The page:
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Environmentalists had asked a proposed subdivision be halted, saying the county isn't doing enough for wildlife.

COURTESY PHOTO: WASHINGTON COUNTY LAND USE & TRANSPORTATION - A map of the proposed development in Cedar Mill of the Estates at Leahy Park, located off Northwest Leahy Road., Beaverton Valley Times - News But there's more to it, says attorney Ken Dobson, citing an earlier appeal and a state enforcement order in 2017. Cedar Mill group fights proposed development in Washington CountyA proposed housing development in the Cedar Mill area will be allowed to proceed after a state land use board determined Washington County was correct in giving it the go-ahead earlier this year.

The 15-home subdivision dubbed Estates at Leahy Park, first approved in March, is serving as the case study for environmental challenges over whether Washington County has proper rules in place to protect sensitive fish and wildlife habitat.

A local environmental group, the Treekeepers of Washington County, had appealed the county's decision and asked that the state preclude the new housing development, at least until the same state agency affirms that Washington County's planning rules comply with statewide wildlife protection standards.

LUBA sided with Washington County in allowing the new development to move forward in a decision filed Monday, Nov. 21. The published opinion stated that Washington County and its hearings officer were correct in using the previous wildlife protection code — which has been since updated as portions were found to not meet "clear and objective" standards in recent years — in determining whether the Westwood Homes project should be able to move forward.

LUBA said that since the county's original rules had been found, at one time, in compliance with the state, they can be used again while new rules are being rewritten.

Legal battles

So far, the county and the state have sided with the developer, which stated that everything has been done to follow Washington County rules on significant natural resource areas and their protection from development. The county's rules, though, have themselves been the subject of ongoing legal battles.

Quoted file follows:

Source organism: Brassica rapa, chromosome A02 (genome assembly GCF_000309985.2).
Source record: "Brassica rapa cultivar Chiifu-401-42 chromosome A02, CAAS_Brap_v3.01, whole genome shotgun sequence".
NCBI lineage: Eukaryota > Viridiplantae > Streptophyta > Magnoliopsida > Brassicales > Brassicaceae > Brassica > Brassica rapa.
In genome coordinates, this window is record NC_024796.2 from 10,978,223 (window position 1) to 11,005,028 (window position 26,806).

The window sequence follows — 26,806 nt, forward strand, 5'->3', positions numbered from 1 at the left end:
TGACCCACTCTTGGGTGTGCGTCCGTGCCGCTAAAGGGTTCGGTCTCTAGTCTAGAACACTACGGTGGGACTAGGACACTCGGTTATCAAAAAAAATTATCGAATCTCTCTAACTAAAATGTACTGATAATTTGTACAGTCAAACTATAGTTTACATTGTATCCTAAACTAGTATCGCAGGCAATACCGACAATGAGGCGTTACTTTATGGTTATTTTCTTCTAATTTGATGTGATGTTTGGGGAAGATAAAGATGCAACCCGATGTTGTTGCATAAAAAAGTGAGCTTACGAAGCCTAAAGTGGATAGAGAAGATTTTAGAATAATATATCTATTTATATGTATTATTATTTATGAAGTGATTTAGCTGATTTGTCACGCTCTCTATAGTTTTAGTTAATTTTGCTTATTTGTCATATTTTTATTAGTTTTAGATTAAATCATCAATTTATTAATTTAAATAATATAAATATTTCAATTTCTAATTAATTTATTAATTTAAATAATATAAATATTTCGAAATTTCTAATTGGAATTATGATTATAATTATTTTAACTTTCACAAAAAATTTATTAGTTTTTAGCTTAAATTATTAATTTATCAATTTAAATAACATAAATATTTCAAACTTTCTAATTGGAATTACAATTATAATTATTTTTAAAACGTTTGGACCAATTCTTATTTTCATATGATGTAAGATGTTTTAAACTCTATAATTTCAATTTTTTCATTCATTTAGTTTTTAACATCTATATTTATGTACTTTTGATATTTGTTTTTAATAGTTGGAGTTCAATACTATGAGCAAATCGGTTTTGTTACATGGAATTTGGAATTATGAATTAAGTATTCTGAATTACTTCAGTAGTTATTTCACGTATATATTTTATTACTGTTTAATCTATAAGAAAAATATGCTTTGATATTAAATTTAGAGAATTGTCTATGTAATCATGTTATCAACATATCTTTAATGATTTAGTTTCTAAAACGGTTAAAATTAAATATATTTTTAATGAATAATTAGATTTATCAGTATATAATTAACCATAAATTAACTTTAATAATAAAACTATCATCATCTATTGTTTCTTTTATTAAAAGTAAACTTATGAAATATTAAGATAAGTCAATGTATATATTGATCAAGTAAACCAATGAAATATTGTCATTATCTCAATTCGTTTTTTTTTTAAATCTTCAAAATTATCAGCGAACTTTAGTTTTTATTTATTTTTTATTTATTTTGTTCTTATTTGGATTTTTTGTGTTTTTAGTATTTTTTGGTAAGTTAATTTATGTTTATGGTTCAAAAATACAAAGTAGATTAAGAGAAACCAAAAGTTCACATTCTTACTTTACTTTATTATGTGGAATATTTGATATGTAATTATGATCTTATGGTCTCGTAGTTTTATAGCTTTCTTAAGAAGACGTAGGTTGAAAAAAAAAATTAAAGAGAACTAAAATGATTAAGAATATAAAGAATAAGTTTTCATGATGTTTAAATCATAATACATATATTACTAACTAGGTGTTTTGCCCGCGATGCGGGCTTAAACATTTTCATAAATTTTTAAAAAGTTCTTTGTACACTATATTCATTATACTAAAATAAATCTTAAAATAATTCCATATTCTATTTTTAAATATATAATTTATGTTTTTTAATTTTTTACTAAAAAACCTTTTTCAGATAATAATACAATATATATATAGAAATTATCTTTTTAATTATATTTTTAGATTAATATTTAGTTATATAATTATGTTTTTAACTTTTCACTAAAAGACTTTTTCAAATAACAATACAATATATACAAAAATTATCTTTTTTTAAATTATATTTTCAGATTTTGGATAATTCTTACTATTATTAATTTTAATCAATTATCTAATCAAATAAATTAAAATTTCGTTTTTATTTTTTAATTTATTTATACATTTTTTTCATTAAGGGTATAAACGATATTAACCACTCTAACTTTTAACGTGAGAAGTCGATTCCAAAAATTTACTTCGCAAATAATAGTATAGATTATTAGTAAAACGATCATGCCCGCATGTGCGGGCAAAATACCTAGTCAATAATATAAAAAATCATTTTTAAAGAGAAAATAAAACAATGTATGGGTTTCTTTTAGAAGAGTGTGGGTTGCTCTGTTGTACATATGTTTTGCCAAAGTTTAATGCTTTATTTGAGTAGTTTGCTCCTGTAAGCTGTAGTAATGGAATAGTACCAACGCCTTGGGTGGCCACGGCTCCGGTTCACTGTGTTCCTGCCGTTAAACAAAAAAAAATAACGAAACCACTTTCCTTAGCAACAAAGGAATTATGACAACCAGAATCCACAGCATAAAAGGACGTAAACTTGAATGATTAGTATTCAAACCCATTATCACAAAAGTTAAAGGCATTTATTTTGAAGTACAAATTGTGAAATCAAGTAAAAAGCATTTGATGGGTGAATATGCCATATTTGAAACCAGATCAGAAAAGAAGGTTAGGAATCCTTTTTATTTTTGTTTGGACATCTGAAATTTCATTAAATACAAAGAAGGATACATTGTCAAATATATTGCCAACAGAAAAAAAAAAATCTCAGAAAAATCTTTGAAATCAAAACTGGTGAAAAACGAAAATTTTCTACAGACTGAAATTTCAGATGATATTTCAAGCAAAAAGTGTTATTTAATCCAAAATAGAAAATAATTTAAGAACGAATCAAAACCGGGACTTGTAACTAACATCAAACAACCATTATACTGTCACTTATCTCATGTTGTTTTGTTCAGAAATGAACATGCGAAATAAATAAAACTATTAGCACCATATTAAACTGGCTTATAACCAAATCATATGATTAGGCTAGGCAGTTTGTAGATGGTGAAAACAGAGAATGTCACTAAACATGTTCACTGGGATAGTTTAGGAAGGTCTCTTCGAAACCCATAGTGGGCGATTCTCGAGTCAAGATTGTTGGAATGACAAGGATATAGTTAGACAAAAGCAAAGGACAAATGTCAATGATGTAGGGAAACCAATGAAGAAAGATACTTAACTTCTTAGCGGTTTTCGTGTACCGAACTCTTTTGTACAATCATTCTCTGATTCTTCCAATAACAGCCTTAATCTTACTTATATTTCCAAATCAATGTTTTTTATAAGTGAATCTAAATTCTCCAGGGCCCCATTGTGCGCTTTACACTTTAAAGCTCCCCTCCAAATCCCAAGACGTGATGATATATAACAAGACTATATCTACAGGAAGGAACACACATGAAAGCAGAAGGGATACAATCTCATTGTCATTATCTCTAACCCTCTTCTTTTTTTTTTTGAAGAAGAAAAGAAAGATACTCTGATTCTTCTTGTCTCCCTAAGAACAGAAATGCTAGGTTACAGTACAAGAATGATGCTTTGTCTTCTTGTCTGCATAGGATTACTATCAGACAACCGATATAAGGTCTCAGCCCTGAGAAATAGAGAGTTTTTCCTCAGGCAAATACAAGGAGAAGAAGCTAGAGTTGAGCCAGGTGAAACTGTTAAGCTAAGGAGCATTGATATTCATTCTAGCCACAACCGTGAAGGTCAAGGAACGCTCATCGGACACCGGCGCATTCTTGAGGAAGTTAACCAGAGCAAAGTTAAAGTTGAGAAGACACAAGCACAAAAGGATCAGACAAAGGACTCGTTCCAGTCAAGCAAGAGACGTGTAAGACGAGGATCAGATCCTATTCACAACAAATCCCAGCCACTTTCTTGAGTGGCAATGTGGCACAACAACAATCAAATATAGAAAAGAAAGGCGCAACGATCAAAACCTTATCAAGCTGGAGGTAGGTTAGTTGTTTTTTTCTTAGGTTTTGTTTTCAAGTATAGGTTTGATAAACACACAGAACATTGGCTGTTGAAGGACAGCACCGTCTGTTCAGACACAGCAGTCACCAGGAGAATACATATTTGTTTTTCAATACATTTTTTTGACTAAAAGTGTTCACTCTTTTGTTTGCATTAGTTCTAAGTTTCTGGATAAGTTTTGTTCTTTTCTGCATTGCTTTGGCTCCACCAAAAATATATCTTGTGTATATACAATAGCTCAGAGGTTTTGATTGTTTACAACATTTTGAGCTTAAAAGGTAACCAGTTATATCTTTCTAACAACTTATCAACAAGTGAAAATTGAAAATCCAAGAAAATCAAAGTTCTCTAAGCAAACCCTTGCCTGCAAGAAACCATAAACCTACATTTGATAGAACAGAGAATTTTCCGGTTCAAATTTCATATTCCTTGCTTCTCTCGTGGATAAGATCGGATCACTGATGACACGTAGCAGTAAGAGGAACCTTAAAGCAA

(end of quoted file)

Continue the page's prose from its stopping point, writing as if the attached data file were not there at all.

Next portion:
Washington County created its habitat protection code in the 1980s to comply with earlier legislation to protect fish and wildlife. Washington County also joined the Tualatin Basin Program through the Metro Council in the early 2000s, which was meant to improve the county's ability to meet the state's standards, known as Goal 5.

It wasn't until 2016 that environmental groups began questioning the rules and whether specific aspects meet the state requirements or weren't being properly enforced.

That led to challenges to the code being taken up by the county, LUBA, the Oregon Court of Appeals and the state Land Conservation and Development Commission as the appeals worked up the legal ladder.

By 2018, LUBA and the Oregon Court of Appeals both ruled that the county's code on resources and development did not have "clear and objective" standards. LCDC stepped in, ordering the county to revise the rules by May 2021.

The county had new rules in place ahead of the deadline, in December 2020, and environmentalists almost immediately challenged them again. LUBA eventually told Washington County to rewrite the rules once more — but without giving it a firm deadline to do so.

Washington County Department of Land Use and Transportation is in the process of rewriting its rules again, to be completed by early 2024.

The future of development

In the meantime while the regulations are being rewritten, developments proposed on land with significant natural resources are being allowed, based on the earlier version of the county code. County officials ask developers to explain how their proposal meets the county's goals, as it interprets them.

That's where the Treekeepers' concerns lie.

Joanne Delmonico, co-founder of the Treekeepers, said in an interview earlier this month that it's not that the group doesn't want development, but that it needs to be done in the right way.

"We know, at some point, that there will be development," Delmonico said earlier this month. "We're just asking the county hold developers to this statewide (goal) and update the ordinance, and not continue to accept and approve applications until that happens."

Outside of the one development proposal in Cedar Mill, the Treekeepers are looking to force a faster overhaul of the rules and to stop the county from allowing new developments on wildlife habitat in the interim.

Kenneth Dobson, attorney for the Treekeepers, has petitioned the LCDC to bar the approval of new developments altogether while the development rules are being rewritten. He also hopes the commission will set a firm deadline for the county to complete those rules.


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